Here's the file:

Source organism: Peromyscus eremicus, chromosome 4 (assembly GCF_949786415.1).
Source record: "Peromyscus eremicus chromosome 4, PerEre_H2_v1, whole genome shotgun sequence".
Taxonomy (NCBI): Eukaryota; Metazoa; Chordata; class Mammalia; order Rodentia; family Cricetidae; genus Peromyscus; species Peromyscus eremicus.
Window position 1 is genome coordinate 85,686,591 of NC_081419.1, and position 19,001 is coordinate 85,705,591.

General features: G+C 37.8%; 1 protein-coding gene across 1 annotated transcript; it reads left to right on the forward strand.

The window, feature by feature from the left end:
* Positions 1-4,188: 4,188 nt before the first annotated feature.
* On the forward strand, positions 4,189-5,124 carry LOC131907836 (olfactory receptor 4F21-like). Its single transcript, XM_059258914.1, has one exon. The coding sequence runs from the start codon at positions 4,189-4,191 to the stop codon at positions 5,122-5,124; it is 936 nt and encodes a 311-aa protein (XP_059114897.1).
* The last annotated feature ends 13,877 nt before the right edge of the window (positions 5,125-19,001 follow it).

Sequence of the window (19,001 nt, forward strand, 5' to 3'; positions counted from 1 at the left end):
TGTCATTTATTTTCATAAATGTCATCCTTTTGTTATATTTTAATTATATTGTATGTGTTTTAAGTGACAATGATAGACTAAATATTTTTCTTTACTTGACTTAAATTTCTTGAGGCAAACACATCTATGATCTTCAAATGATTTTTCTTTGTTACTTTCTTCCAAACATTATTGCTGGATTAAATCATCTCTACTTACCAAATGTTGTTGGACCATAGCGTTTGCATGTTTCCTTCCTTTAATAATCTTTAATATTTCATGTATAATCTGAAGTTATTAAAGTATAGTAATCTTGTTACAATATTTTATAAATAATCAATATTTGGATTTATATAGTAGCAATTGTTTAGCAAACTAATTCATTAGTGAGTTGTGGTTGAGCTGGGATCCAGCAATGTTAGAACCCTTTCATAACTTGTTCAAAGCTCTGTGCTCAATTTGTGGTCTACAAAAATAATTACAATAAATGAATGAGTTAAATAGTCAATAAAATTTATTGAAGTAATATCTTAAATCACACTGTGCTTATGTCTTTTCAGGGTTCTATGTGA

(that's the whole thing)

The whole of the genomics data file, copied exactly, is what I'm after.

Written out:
Source organism: Peromyscus eremicus, chromosome 4 (assembly GCF_949786415.1).
Source record: "Peromyscus eremicus chromosome 4, PerEre_H2_v1, whole genome shotgun sequence".
Taxonomy (NCBI): Eukaryota; Metazoa; Chordata; class Mammalia; order Rodentia; family Cricetidae; genus Peromyscus; species Peromyscus eremicus.
Window position 1 is genome coordinate 85,686,591 of NC_081419.1, and position 19,001 is coordinate 85,705,591.

General features: G+C 37.8%; 1 protein-coding gene across 1 annotated transcript; it reads left to right on the forward strand.

The window, feature by feature from the left end:
* Positions 1-4,188: 4,188 nt before the first annotated feature.
* On the forward strand, positions 4,189-5,124 carry LOC131907836 (olfactory receptor 4F21-like). Its single transcript, XM_059258914.1, has one exon. The coding sequence runs from the start codon at positions 4,189-4,191 to the stop codon at positions 5,122-5,124; it is 936 nt and encodes a 311-aa protein (XP_059114897.1).
* The last annotated feature ends 13,877 nt before the right edge of the window (positions 5,125-19,001 follow it).

Sequence of the window (19,001 nt, forward strand, 5' to 3'; positions counted from 1 at the left end):
TGTCATTTATTTTCATAAATGTCATCCTTTTGTTATATTTTAATTATATTGTATGTGTTTTAAGTGACAATGATAGACTAAATATTTTTCTTTACTTGACTTAAATTTCTTGAGGCAAACACATCTATGATCTTCAAATGATTTTTCTTTGTTACTTTCTTCCAAACATTATTGCTGGATTAAATCATCTCTACTTACCAAATGTTGTTGGACCATAGCGTTTGCATGTTTCCTTCCTTTAATAATCTTTAATATTTCATGTATAATCTGAAGTTATTAAAGTATAGTAATCTTGTTACAATATTTTATAAATAATCAATATTTGGATTTATATAGTAGCAATTGTTTAGCAAACTAATTCATTAGTGAGTTGTGGTTGAGCTGGGATCCAGCAATGTTAGAACCCTTTCATAACTTGTTCAAAGCTCTGTGCTCAATTTGTGGTCTACAAAAATAATTACAATAAATGAATGAGTTAAATAGTCAATAAAATTTATTGAAGTAATATCTTAAATCACACTGTGCTTATGTCTTTTCAGGGTTCTATGTGA